In various countries we observe governments aiming to produce mixed income areas to reduce or prevent spatial segregation. This almost always implies a redifferentiation, or restructuring of the housing stock of low-income areas. This strategy has its advantages and disadvantages. Redifferentiation and restructuring are based on the idea that solutions to the problems of spatial segregation and concentration can be found in the housing stock. This is also the case in the Netherlands. Since 1997, the Dutch Government has advocated a housing policy promoting a restructuring of urban neighbourhoods by building more expensive dwellings in traditionally low-income areas in order to influence the income mix in these neighbourhoods, thereby implying that this is a positive and feasible development.
This paper focused on the goals of the undivided cities formulated by the Dutch Government and the arguments concerning the relation between segregation and restructuring of the urban housing stock. The paper also examined the income mix and income segregation in Dutch urban areas itself.
There is currently a growing interest in the spatial causes of poverty, particularly its persistence. This paper presents methodological innovations that have been developed for investigating the relationship between physical segregation and economic marginalization in the urban environment. Using GIS to layer historical poverty data, contemporary deprivation indexes and space syntax measures of spatial segregation, a multivariate system has been created to enable the understanding of the spatial process involved in the creation and stagnation of poverty areas as well as to analyse the street segment scale of configuration.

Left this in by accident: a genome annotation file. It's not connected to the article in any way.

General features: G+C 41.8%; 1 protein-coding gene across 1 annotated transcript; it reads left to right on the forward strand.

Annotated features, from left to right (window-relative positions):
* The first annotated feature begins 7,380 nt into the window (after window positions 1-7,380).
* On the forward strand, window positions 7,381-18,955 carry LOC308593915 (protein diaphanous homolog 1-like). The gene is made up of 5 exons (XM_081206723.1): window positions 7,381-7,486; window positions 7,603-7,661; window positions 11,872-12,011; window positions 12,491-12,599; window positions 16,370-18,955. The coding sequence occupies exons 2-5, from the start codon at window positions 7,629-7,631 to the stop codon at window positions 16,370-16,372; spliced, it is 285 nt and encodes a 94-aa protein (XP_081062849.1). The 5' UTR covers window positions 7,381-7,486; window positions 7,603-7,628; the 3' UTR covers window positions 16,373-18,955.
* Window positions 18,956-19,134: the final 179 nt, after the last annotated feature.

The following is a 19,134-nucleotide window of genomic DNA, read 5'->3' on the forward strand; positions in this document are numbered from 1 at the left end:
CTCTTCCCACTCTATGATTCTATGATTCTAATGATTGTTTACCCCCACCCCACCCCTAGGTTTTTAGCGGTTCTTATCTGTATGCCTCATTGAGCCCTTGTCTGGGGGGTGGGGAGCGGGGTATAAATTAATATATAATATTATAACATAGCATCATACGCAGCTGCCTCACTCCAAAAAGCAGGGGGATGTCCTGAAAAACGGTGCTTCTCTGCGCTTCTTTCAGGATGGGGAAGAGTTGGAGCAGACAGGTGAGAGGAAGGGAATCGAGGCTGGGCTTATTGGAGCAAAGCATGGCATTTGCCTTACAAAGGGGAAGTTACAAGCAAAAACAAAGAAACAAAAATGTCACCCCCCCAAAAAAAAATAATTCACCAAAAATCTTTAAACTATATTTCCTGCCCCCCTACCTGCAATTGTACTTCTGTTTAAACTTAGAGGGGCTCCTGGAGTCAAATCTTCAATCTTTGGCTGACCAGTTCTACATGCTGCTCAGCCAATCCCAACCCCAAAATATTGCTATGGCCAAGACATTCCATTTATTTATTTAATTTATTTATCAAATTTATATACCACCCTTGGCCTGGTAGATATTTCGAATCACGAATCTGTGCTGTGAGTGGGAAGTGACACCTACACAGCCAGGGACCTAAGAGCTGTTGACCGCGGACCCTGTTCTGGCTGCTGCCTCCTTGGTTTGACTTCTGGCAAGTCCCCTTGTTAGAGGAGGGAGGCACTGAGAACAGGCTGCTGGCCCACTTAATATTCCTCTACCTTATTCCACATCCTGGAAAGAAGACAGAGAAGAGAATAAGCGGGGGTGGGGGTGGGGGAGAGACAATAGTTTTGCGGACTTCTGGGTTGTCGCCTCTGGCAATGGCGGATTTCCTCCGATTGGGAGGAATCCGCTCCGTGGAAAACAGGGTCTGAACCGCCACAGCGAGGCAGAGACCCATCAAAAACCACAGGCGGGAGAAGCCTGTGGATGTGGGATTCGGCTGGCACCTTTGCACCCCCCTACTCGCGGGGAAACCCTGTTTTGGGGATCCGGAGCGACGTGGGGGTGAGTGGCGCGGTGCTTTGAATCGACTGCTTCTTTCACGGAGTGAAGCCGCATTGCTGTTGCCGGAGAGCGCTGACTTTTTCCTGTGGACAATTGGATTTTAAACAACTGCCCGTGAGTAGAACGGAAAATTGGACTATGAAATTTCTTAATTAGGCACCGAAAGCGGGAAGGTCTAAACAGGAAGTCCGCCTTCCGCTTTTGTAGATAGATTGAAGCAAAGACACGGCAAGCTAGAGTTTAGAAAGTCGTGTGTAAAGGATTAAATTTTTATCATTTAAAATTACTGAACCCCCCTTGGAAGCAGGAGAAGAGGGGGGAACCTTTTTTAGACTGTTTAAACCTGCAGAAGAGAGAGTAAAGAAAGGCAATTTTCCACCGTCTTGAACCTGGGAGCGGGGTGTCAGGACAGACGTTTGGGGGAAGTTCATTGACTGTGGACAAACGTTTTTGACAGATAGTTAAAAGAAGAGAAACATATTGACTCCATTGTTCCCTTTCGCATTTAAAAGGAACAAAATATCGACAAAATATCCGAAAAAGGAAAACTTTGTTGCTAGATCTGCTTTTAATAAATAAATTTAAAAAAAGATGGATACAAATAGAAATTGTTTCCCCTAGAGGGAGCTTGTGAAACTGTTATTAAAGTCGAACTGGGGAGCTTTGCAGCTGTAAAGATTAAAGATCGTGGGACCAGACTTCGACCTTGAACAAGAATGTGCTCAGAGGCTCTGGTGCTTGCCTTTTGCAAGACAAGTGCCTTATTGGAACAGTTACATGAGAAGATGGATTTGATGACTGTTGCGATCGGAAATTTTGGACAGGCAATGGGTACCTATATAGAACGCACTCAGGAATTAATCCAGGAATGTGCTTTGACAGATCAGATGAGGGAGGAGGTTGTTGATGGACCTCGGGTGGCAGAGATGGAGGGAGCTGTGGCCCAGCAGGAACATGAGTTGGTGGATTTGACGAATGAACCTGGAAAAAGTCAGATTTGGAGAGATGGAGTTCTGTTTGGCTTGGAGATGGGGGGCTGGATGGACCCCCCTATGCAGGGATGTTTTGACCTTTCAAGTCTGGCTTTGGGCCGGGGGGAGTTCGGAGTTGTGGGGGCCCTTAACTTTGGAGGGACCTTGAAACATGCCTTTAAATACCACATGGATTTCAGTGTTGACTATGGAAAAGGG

This paper has reported on the initial findings of a project investigating the relationship between spatial segregation and poverty. It has shown that space can be considered as a factor in the geography of poverty.
Before, however, developing this argument it is necessary to delineate its context. We will focus on its conceptual dimension and we will proceed in several steps. · The first one is to position the concept of ‘social exclusion’; · The second one is to discuss ‘social inclusion’ in its relation to ‘social exclusion’; · Next, we argue that social cohesion and social inclusion refer to different phenomena. ·A first attempt to describe the concept of social cohesion will follow. · The last step then is to take a look at our seemingly contradictory statement that social cohesion necessarily implies social exclusion.
This book examines the massive urbanization of the world’s population. All around the world “Megacities” are becoming scenes of vast deprivation, especially in the global south. In such gigantic and dense social environments, complex sets of relationships link poverty and exclusion to urban politics, power relations and public policy. In these cities, local urban politics and policy-making is the strategic prey of violent actors. The urban poor are confronted with the challenge of dealing with their inevitable encounters with violence. Megacities examines recent world-wide trends in poverty and social exclusion, urban violence and politics, and links these to the challenges faced by policy-makers and practitioners in “megacities” across the globe.